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In December 2012, Esprit signed a commitment with the Greenpeace Detox Campaign to eliminate eleven classes of chemicals from the textile supply chain.

To help realize this commitment, we became an active member of the Zero Discharge of Hazardous Chemicals Group (ZDHC), working alongside other brands to develop the tools and protocols to empower the entire supply chain to achieve the long-term aim of the ZDHC Group’s ‘Roadmap to Zero’: Zero discharge of hazardous chemicals by 2020. In January 2017 and September 2017 we published reviews of our Detox Commitment, which gives an overview of what has already been achieved and outlines our targets for the future.


To fulfil our Detox Commitment, the first thing Esprit had to do was to map out our Tier 2 and we process supply chain. We do not place orders directly with these factories, and in the past we were not aware of the Tier 2 supply chain. That needed to change. In July 2016 we mapped for the first time the actual supply chain and established a process to update the mapping in an ongoing way, we are committed to publishing a new version on our website every six months. Find our most updated supplier list here.


We then began a series of one day audits at these wet-processes facilities, where the finishing processes of our products take place. These finishing processes have the biggest environmental impact during the production. In our capacity assessment we cover Environmental Sustainability Management, Chemical Management and Process Quality Control. In FY 16/17 our Fabric Management team audited 154 factories and work continuously with the factories on improvements. Learn more about our capacity assessments and the findings within the last two years in our case study.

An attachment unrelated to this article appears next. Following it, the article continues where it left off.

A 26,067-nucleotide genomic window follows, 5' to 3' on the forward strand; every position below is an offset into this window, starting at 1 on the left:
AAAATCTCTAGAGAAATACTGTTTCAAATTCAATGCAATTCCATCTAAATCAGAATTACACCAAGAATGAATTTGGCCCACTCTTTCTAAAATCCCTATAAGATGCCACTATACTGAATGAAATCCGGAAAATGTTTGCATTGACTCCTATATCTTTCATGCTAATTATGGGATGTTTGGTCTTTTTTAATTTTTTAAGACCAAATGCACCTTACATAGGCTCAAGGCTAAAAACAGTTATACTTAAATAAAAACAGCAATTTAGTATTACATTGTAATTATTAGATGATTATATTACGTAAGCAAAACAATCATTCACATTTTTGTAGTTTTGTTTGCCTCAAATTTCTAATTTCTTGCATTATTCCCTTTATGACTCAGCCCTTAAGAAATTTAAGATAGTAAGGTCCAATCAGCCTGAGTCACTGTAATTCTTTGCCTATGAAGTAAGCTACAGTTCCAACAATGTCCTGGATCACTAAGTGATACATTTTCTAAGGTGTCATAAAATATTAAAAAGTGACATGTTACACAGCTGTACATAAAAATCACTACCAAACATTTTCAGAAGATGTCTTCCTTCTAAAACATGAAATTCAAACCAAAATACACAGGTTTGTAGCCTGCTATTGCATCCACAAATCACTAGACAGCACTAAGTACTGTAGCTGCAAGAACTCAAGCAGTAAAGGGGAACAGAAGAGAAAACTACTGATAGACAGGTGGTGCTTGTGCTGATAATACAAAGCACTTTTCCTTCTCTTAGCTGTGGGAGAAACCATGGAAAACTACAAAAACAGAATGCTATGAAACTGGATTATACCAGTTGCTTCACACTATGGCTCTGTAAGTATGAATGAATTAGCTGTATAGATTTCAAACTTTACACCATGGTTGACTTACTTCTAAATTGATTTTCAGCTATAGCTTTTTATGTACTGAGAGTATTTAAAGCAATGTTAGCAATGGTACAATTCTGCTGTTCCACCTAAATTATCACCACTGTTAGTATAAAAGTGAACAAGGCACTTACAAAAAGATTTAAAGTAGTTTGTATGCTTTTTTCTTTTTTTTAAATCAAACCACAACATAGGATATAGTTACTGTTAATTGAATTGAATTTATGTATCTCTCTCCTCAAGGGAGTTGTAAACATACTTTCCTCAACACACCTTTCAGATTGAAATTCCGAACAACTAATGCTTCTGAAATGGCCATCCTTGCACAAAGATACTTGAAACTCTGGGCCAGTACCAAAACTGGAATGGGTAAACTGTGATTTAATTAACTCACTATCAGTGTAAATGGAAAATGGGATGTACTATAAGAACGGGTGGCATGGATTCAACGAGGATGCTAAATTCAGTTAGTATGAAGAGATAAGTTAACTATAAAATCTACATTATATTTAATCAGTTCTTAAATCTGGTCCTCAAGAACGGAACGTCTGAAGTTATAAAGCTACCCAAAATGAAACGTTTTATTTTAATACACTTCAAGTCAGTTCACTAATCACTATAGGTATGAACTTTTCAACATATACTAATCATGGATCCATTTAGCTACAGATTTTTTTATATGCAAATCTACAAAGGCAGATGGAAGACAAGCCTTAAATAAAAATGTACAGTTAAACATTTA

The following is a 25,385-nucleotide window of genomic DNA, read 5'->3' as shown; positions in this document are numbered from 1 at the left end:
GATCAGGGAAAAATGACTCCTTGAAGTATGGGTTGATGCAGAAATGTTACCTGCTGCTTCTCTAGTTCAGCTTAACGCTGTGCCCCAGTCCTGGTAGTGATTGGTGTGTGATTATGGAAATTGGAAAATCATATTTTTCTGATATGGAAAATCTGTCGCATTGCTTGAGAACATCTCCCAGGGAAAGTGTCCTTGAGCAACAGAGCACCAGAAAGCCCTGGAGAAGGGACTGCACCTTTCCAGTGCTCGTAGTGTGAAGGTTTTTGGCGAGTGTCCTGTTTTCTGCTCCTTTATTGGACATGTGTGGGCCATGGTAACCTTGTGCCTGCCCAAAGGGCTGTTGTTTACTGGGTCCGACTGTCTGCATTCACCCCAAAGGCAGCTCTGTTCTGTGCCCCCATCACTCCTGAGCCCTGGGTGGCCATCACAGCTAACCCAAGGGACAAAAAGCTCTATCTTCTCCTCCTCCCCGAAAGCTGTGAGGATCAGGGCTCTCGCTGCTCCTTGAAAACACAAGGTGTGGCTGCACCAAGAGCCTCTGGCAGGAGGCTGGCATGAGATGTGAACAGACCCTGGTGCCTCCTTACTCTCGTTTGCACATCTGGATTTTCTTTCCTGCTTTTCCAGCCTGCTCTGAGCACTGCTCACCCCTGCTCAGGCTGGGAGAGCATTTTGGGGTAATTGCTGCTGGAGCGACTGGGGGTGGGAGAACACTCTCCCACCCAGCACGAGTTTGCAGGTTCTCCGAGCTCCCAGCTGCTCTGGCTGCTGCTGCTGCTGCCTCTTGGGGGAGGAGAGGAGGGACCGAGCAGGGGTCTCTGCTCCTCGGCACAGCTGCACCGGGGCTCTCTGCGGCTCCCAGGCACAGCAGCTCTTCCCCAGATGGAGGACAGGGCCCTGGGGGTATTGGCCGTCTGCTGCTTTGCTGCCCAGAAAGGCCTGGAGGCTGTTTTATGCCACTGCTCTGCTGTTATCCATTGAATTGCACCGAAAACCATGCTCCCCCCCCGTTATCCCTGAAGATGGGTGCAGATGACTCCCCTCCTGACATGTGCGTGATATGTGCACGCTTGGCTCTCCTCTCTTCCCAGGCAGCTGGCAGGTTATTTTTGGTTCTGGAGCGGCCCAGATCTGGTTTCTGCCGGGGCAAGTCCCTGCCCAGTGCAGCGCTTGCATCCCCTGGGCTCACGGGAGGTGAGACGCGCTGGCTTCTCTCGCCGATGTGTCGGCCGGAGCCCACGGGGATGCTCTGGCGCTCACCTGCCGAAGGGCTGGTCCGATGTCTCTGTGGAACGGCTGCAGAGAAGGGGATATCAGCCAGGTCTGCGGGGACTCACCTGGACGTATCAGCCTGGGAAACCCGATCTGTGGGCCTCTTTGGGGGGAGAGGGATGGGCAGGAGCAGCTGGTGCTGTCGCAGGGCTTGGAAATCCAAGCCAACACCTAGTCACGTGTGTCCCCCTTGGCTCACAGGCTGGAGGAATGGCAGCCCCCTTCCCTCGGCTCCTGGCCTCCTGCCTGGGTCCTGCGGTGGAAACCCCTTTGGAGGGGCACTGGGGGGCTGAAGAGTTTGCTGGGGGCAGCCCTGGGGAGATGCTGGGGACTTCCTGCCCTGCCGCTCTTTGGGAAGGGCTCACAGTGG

What we discovered in the audits so far, was that while some factories manage chemicals and waste water in a way that allows them to fully support Esprit’s Detox Commitment, many factories had gaps in their systems. In a next step our team starts follow-up audits to check if corrective actions have taken place in the factories.


The first step to fulfill the Detox Commitment is the adoption of a Manufacturing Restricted Substances List (MRSL) which each supplier has been required to follow since 2013. At that time, we merged the MRSL together with our existing Restricted Substances List (RSL). The RSL defines the international requirements as well as our own standards beyond legal requirements that finished products and packaging must meet with regard to chemicals. Whereas the RSL focuses on the amount of restricted chemicals in the final Esprit product, the MRSL focuses on hazardous chemicals that have to be phased out from chemical formulations used during the manufacture of Esprit products. In July 2018, we adopted the AFIRM Packaging Restriced Substances List.
For an ongoing update of our RSL & MRSL beyond the ZDHC scope, we developed a methodology to evaluate chemicals that are used for the fabrication of our products. Our RSL & MRSL Supplier Guideline supports our suppliers in understanding and implementing the requirements.